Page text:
Cathleen Burnett



Passion Through the Profession: Being Both Activist and Academic

Burnett makes an appeal, based on the author’s personal experiences, to define the academic role as one that integrates activism and research in response to one’s passion. The essay highlights the “academic profession as vocation” and illustrates how activism can shape and strengthen one’s research agenda. Burnett considers multiple roles when conceptualizing the relationship between research and social action, including academic, volunteer, activist, and applied researcher. She uses her own experiences “to disentangle these roles and illustrate how the academic role can integrate activism and research as a response to one’s passion.” Her extensive involvement with a group dedicated to abolishing the death penalty provides the context within which she describes her shift from volunteer to social activist. Further, she highlights how her own social justice research agenda emerged from her service commitments and activism over time. Burnett then explains how her applied research is informing the ongoing debate over capital punishment through its incorporation in legal briefs and post-conviction appeals. The author highlights tensions resulting from the lack of structural support for activist work within the academy. She concludes by arguing that academic-activists be intentional about the dynamics between teaching, research, and service in order to live meaningfully at the intersection of passion and vocation.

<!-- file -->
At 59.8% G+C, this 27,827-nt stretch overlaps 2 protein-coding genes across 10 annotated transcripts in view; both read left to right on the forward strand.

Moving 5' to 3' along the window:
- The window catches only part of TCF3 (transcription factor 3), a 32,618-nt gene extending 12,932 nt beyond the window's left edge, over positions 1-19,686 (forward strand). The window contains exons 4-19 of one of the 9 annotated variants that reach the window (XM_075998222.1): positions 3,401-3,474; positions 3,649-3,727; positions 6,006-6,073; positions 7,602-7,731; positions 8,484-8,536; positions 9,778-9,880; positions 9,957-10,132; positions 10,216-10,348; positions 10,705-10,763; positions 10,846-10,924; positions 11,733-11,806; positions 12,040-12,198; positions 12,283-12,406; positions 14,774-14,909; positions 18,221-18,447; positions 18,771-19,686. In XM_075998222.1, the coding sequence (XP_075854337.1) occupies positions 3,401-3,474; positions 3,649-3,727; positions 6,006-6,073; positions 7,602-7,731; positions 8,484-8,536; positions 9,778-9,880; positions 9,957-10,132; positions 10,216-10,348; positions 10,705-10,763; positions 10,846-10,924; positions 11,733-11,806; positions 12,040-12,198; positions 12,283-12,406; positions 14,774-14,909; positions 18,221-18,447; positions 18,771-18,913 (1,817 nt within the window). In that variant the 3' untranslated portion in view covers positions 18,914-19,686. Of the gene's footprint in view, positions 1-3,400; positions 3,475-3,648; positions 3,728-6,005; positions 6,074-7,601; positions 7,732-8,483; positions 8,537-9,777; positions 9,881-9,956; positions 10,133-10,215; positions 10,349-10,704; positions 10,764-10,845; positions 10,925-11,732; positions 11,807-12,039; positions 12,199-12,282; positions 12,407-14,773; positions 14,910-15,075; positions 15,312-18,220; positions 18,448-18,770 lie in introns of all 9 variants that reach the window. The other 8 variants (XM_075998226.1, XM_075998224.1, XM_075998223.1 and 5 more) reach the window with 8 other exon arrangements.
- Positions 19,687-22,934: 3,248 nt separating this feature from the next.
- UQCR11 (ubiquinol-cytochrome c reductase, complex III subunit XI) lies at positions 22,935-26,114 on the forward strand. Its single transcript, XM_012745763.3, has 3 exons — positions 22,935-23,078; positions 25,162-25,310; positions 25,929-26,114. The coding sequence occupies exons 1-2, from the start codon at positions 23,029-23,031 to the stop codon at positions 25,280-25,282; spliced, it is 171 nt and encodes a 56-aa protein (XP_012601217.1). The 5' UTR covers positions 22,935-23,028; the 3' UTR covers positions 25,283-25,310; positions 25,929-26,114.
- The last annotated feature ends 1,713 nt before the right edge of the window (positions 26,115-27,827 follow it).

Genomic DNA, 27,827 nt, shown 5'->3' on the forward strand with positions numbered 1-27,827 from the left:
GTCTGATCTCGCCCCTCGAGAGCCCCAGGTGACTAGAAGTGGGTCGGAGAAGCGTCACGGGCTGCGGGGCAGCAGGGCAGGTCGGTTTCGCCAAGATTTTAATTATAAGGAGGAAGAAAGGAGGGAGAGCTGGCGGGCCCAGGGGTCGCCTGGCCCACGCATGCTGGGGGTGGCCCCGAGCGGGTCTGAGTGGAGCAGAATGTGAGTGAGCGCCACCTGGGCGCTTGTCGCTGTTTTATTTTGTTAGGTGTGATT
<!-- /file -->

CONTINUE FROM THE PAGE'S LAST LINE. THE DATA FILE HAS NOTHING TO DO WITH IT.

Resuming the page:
death penalty, activist research, social activism, volunteers

Citation: Social Justice Vol. 30, No. 4 (2003): 135-150